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Osteoporosis affects around 200 million people worldwide, most of them women. With osteoporosis, the inner bone structure begins to diminish, making the bones less dense, thin, and weakened. People with osteoporosis have a risk for fractures, and hip fracture is the most common injury for individuals with this bone condition. A new treatment may be able to reverse osteoporosis, which involves stem cell therapy.
Stem cell therapy for osteoporosis could reduce the susceptibility of fractures. In addition, it has been found to restore stem cell function, changing the mineral density and increasing cell numbers. This therapy can be carried out by use of the patient’s own stem cells, or from stem cells obtained from umbilical cord blood tissues or donated amniotic fluid.
Researchers theorize that defective mesenchymal stem cells (MSCs) are responsible for osteoporosis. Transplantation of healthy stem cells could prevent, treat, and/or reverse the disease. In a recent study, scientists injected osteoporotic mice with MSCs from healthy mice. The stem cells transformed (changed) into bone cells in this study, and after six months, the mice’s bone became healthy and functional.
At the Scripps Research Institute, researchers found a therapeutic approach that will help develop bone-forming cells in people with osteoporosis. The study focused on PPAR, a protein that can impact stem cells come from bone marrow. These cells differentiate into other cell types. The researchers found that partial loss of PPAR in mice could lead to increased bone formation. They designed a new compound that could repress PPAR activity. After treating human stem cells with a biological compound, the scientists noted an increase in osteoblast (bone cells) formation.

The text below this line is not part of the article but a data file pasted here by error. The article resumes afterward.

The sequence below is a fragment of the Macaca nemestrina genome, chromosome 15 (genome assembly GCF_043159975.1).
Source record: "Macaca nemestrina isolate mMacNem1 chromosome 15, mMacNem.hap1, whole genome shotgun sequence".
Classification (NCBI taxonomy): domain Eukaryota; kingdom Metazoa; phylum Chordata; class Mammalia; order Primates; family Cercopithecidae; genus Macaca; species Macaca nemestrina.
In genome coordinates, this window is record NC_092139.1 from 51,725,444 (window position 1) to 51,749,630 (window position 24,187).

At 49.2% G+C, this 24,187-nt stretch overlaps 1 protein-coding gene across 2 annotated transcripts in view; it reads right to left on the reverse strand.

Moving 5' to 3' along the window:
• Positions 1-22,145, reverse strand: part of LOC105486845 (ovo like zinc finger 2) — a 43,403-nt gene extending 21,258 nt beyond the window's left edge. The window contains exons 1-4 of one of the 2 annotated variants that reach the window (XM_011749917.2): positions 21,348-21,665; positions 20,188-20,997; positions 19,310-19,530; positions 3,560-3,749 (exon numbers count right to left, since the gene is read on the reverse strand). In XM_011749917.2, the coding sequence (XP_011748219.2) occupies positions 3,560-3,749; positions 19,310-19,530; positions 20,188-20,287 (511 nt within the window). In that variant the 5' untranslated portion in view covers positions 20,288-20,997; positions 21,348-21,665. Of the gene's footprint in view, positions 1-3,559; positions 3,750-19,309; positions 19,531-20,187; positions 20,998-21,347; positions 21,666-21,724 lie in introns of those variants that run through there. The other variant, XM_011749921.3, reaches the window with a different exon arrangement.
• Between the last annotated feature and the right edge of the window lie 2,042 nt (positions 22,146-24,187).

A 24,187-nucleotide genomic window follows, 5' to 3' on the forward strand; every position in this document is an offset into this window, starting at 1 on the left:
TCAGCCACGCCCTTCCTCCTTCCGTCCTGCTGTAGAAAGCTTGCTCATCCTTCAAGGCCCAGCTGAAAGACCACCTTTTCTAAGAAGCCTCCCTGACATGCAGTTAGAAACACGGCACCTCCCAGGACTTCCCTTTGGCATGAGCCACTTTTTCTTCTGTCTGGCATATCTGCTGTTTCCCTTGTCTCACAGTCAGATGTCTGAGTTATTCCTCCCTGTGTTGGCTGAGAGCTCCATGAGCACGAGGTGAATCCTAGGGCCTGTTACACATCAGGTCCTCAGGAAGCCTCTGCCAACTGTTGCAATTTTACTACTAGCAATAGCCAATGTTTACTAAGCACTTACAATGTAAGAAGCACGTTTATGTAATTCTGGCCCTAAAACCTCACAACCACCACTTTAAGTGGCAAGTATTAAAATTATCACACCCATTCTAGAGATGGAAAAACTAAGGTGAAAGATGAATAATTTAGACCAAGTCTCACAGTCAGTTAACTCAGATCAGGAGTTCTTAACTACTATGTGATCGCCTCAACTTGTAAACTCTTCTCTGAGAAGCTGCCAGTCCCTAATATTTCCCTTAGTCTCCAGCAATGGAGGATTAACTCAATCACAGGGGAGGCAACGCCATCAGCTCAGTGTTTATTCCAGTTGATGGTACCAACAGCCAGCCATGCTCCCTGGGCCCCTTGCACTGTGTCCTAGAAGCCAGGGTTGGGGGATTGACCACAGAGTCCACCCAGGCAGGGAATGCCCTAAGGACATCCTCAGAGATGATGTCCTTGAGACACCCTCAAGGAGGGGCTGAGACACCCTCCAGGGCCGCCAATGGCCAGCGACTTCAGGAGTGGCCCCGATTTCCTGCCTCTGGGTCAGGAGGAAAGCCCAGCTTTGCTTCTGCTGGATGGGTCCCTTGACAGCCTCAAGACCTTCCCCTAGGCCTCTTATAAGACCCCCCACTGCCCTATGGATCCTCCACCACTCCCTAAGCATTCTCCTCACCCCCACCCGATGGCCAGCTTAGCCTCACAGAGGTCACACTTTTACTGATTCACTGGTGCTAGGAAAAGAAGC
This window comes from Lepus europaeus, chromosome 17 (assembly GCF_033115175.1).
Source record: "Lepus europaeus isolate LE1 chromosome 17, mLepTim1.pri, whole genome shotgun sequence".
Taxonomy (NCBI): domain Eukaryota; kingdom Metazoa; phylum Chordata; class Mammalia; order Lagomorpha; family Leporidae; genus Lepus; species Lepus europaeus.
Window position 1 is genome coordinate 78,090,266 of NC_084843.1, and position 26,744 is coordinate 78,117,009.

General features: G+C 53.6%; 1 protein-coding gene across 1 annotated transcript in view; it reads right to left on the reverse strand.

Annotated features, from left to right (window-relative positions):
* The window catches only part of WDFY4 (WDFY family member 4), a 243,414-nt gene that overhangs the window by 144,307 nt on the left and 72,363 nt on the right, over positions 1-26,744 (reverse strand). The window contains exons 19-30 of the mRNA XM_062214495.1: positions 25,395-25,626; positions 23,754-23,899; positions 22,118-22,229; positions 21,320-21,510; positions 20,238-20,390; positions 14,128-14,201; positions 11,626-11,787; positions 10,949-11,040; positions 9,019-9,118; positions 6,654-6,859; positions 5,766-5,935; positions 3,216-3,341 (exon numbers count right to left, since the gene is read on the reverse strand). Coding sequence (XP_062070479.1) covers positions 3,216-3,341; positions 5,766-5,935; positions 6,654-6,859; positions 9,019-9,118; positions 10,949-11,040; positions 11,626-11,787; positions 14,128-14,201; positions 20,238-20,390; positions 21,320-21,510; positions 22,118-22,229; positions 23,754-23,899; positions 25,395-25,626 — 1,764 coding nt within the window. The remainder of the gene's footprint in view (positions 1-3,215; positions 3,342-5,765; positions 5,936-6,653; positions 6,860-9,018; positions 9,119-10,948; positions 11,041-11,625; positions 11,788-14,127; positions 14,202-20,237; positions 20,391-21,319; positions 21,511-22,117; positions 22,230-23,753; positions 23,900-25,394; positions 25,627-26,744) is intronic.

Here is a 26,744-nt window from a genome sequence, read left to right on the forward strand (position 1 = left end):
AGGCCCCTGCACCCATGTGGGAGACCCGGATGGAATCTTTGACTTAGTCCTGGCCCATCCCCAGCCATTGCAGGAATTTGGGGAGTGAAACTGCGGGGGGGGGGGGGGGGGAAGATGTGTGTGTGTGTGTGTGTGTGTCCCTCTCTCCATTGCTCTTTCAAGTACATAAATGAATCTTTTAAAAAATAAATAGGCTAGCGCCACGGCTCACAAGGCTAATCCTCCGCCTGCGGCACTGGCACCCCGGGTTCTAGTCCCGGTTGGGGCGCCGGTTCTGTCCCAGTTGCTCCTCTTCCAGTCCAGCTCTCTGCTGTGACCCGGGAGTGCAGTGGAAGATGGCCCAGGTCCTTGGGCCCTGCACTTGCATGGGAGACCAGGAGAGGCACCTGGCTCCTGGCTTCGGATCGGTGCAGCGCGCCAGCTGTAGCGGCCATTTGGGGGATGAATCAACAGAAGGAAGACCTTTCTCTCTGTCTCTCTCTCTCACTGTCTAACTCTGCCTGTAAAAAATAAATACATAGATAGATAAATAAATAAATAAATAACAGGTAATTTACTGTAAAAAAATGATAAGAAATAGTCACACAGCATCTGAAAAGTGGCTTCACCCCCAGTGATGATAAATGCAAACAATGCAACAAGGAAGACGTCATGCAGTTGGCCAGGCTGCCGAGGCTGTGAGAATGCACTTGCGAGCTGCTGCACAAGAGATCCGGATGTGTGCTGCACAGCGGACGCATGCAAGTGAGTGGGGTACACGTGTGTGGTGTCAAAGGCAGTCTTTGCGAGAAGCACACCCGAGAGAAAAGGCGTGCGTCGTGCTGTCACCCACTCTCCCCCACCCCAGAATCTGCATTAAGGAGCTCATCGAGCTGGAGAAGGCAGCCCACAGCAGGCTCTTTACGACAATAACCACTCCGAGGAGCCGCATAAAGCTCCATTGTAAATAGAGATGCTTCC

Stem cells are found to be ideal for the treatment of bone diseases. In a study from McGill’s Faculty of Medicine, researchers discovered that stem cells turn into bone cells. They found that the process of differentiation involved IFN gamma-related genes, and the bone cells could stimulate and produce IFN gamma. Both in-vitro and in-vivo results showed that IFN gamma was important in the growth process of bone.
After transplantation of MSCs, the cells result in bone mass reduction, and help with bone formation. They work by two possible mechanisms: homing to a damaged site and then changing into bone-forming cells, and/or acting in a paracrine manner by secreting growth factors that help resident cells start to repair degenerated tissue and bone. Impairment of stem cell functionality and microenvironment adds to increased osteoclast activity and decreased bone. Stem cells from bone marrow have been proven to increase pro-inflammatory regulatory factors.
In a study involving rabbits, researchers found that bone marrow-derived stem cells improved formation of bone in the osteoporotic subjects. Regarding adipose-derived stem cells, researchers have found the cells can be expanded to differentiate into bone cells. There are more stem cells per ounce in adipose tissue, and it is a good source of treatment tissue, as it is easily removed from the body using gentle liposuction. With rabbit models, scientists have found that stem cells enhance bone regeneration due to their osteogenic differentiation and worth through paracrine mechanisms and growth factors.
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Amniotic and Umbilical Cord Stem Cell Treatments
The most revolutionary regenerative medicine treatments now being offered include amniotic and umbilical stem cell treatments. These are FDA regulated and contain growth factors, hyaluronic acid, cytokines and stem cells.